pop melodies with socially voyeuristic lyrics in Kurt Vonnegut
style prose, The Motion Sick leaves you thinking beyond usual
romance parameters with their second CD release, The truth will
catch you, just wait
, due out January 1, 2008. Lead singer,
Mike Epstein observes, "Vonnegut approaches almost all
of his stories with a sort of self-deprecating confession of
the whole plot right away and then weaves together the revealed
pieces. You're never really reading the book waiting to see
what happens, but rather waiting to see how it happens. The
tone of his wit is something I admire and strive for and his
narrative writing fits with the fatalist concepts woven throughout
SPIN Magazine's "Band of the Month" for their first
release, Her Brilliant Fifteen, Epstein (Guitar, Vocals), Matthew
Girard (Bass), Patrick Mussari (Guitar) and Travis Richter (Drums)
draw parallels to Vonnegut with lyrics ringing of social commentary.
Never too serious while slinging weighty subject matters and
unconventional musical themes, the band remains profoundly simple
in the melodic nods to their literary muses and societal inspirations.
Songs like "Jean-Paul," a schizophrenic, splintered
conversation on the murder of French revolutionary Jean-Paul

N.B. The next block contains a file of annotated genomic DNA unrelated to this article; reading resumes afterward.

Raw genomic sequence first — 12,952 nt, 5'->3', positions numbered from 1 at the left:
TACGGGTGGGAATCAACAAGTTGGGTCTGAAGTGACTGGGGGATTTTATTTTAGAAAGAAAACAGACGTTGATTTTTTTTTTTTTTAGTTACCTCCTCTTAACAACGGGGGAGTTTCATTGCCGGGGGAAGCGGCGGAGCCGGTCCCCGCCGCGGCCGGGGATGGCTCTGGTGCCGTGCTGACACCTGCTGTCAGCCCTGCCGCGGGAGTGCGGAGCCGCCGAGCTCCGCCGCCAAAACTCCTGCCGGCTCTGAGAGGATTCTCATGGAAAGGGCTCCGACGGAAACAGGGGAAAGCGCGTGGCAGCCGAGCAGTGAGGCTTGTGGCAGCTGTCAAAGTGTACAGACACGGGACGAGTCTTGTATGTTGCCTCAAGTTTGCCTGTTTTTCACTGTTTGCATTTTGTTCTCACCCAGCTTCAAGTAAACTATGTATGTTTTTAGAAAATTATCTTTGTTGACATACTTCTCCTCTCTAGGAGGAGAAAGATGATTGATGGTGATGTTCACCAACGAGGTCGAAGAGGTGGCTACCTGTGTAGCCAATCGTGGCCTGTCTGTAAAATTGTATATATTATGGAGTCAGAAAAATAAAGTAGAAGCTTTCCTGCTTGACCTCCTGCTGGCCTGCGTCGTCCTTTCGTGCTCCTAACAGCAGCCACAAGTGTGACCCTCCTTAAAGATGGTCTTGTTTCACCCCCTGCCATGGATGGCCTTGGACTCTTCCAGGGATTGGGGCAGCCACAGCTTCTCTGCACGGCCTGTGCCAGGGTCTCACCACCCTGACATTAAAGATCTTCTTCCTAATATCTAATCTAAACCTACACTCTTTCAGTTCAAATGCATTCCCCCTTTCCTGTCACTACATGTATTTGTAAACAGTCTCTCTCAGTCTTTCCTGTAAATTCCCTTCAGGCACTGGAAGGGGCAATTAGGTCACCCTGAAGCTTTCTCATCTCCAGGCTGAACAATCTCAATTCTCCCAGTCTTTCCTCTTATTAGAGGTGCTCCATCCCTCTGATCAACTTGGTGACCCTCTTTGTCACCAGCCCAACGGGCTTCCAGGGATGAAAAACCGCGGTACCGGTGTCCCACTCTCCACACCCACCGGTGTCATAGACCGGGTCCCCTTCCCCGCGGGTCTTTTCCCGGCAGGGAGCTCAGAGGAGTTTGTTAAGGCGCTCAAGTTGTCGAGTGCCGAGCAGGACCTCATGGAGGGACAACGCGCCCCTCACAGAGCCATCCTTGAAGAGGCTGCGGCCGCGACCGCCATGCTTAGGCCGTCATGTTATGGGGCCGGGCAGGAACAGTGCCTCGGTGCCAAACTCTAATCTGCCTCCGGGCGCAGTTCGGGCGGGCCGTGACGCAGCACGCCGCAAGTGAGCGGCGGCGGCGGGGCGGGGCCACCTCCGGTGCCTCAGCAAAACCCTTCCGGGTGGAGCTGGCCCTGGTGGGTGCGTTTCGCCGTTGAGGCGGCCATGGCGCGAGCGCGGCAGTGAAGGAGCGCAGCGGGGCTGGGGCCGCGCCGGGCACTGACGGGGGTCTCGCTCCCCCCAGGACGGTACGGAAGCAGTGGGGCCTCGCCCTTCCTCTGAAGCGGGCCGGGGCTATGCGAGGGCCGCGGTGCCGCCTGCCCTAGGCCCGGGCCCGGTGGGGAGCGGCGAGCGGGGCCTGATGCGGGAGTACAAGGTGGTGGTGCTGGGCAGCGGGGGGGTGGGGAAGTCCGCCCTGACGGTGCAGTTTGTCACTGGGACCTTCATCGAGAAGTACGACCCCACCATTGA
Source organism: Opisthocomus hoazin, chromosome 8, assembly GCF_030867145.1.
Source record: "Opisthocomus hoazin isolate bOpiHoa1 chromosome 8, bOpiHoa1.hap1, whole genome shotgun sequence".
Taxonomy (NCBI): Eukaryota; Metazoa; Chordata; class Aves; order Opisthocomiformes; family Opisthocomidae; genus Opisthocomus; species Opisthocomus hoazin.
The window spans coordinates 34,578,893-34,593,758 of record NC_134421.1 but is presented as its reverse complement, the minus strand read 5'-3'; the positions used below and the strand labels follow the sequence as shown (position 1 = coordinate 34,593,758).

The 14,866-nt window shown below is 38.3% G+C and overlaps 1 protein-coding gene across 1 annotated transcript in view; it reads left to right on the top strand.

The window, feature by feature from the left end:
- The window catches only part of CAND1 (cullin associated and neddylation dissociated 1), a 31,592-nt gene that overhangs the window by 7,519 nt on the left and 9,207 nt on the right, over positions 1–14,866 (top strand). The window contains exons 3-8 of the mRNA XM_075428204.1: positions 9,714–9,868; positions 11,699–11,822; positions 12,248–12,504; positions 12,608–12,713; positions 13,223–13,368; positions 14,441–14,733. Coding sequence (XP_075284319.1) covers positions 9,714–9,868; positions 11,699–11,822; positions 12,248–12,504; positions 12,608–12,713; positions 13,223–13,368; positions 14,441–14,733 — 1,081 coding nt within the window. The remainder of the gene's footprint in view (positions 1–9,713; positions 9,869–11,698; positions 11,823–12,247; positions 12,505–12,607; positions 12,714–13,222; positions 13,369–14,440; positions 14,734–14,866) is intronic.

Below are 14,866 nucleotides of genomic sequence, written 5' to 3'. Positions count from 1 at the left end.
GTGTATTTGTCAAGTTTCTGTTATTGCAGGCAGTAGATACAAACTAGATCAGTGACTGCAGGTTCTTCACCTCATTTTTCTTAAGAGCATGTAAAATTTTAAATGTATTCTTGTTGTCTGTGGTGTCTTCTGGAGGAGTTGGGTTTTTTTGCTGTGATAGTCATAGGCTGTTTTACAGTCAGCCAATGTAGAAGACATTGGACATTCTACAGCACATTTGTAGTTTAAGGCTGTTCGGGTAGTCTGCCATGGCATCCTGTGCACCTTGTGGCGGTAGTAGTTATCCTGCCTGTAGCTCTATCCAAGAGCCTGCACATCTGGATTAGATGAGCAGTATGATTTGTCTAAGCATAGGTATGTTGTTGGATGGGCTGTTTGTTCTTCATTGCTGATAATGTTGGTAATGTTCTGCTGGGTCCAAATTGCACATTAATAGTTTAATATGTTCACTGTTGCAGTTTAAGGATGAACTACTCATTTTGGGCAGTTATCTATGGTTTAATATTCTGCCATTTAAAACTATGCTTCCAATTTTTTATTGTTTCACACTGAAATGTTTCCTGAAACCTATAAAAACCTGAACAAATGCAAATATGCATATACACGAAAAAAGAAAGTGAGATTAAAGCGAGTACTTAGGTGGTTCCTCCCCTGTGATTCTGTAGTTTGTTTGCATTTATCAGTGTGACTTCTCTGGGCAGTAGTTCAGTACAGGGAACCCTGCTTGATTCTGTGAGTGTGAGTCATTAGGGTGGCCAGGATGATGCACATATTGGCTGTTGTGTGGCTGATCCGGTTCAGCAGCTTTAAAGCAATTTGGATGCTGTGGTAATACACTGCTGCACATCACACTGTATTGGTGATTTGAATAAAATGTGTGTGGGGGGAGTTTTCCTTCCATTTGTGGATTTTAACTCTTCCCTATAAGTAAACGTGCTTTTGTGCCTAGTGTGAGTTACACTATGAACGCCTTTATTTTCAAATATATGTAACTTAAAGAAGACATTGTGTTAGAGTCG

Marat, reside comfortably next to "30 Lives," a baba-ba
filled ditty in which the protagonist utilizes a video game
code to spend 30 lives with his partner. Literary or technological,
modest or fantastical, inspirations for the band lay in those
with the ability to speak to listeners.
to musicians who tell a compelling story while carrying a bit
of venom cause artists like Nick Cave, Bright Eyes and Modest
Mouse to resonate with the band. "I really like musicians
who are tough, but vulnerable," Epstein reflects. Emitting
inspiration from the television show "Twin Peaks,"
the band referenced the lyric in their song "The Owls Are
Not What They Seem" for the title of their CD, The truth
will catch you, just wait
Revolving around the show's
premise of the futility of resisting fate, the song and the
album as a whole perpetuate the theme of uncontrollable universal
clockwork (death and rebirth, gravitational forces, heavenly
bodies, unstoppable violent revolution). Some of the songs approach
this as gravely serious, some as satire.
album's title speaks of some ominous, impending event, which
led to the release date of January 1st. Epstein says, "I
think we all have a fear that at midnight of the new year, there's
always a chance the world might end." So it goes.